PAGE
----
Great Time To Raise $$ in Cybersecurity – Crowdstrike Adds $100M to Coffers

 

Crowdstrike

Seems it takes a massive cyber attack to get the average person’s attention, BUT its a HUGE problem and now it has moved to “front burner” on the investment stove. So, striking while its hot, CrowdStrike has just raised another $100M bringing total fund raising to $250M and a valuation of $1 billion. Nice, since there is a lot of work to be had and employees to pay. Congratulations.
(Bill Taylor/CEO)

“Cybersecurity has been in the news seemingly nonstop, including the hacking of the Democratic National Committee and the ransomware attack this weekend that took aim at computer systems worldwide.

In other words, it’s not a bad time for a security specialist to be raising money.
CrowdStrike, the provider of digital security that aided the D.N.C. in its response to what is believed to be interference by Russia, announced on Wednesday that it had raised $100 million in capital.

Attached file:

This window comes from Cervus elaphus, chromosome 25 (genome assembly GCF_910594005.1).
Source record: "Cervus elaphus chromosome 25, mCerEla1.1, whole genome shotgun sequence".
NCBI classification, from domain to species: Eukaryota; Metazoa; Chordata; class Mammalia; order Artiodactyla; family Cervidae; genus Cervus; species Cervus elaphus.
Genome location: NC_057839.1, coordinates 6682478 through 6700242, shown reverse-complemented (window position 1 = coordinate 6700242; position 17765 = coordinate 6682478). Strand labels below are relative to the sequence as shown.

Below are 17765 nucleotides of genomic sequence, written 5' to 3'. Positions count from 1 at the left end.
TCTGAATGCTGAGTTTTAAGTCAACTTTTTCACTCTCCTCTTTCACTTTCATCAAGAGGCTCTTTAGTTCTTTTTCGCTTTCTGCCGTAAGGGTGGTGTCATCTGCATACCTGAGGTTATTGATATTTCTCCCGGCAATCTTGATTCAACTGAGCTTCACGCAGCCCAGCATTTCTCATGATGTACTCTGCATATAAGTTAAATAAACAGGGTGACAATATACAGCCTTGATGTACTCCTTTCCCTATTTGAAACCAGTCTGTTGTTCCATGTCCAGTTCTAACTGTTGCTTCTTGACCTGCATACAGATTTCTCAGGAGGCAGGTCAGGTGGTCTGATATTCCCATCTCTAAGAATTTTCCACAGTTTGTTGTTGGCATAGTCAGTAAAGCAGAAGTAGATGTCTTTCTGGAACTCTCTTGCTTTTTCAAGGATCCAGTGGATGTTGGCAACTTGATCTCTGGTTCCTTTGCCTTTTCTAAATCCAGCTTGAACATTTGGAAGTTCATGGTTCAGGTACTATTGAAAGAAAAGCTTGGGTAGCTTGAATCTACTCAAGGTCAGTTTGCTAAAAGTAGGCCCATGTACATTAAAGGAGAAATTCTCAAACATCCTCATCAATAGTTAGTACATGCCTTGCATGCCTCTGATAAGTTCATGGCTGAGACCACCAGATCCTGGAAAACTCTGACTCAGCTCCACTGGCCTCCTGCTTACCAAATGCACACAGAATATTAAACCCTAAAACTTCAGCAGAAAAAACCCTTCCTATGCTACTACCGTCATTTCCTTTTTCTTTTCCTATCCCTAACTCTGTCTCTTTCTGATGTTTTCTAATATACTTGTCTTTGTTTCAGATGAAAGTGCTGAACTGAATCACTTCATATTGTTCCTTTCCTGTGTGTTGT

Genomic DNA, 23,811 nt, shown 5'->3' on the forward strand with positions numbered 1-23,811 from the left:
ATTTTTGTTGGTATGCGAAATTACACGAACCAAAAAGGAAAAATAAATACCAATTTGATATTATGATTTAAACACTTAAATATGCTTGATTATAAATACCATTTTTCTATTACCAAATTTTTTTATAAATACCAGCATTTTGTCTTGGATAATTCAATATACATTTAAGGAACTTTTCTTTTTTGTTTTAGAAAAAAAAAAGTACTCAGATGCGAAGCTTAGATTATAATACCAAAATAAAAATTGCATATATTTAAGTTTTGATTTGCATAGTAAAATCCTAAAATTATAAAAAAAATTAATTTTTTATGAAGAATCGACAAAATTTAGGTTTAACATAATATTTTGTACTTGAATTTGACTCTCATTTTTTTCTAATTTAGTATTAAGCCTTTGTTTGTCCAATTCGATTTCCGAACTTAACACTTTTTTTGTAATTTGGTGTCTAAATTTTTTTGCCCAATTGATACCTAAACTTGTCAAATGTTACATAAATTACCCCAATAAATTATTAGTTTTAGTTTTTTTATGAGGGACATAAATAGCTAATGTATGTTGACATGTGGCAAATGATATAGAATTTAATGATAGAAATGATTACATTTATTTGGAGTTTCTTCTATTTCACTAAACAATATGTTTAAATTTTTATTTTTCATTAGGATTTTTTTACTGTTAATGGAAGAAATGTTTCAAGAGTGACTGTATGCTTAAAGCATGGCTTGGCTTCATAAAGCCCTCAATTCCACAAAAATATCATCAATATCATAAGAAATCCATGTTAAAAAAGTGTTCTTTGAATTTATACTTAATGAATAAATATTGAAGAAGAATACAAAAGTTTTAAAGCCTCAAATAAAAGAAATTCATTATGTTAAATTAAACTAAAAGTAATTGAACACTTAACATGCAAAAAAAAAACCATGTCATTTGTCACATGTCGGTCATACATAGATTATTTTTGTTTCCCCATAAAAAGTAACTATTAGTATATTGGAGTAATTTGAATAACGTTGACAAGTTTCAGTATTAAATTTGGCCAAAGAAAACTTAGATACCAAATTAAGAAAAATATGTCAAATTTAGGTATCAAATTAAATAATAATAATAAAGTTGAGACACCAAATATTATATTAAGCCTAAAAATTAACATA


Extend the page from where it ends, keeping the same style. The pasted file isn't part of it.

The new money values the company at close to $1 billion, not including the investment itself, and brings its total fund-raising to $256 million.
It is the latest indication that investors remain intensely interested in online security. Last year, there were more than 400 investments in the sector, up about 6 percent from 2015, totaling nearly $3.5 billion, according to data from CB Insights. Four start-ups in the field raised at least $100 million each in new rounds.

But businesses faced an increasing number of threats. The ransomware attack, in which data was held hostage by malicious software, has highlighted the changing and growing nature of digital crime. (Even big organizations like the Walt Disney Company are not immune; its chief executive reportedly said on Monday that hackers had threatened to release a coming movie online unless they received a ransom.)

That has meant more work for CrowdStrike. The company, founded by two former executives of the computer security provider McAfee, has argued that relying on systems that run on cloud computing rather than those installed on customers’ devices means smarter defenses and faster responses…”

Source: NYTimes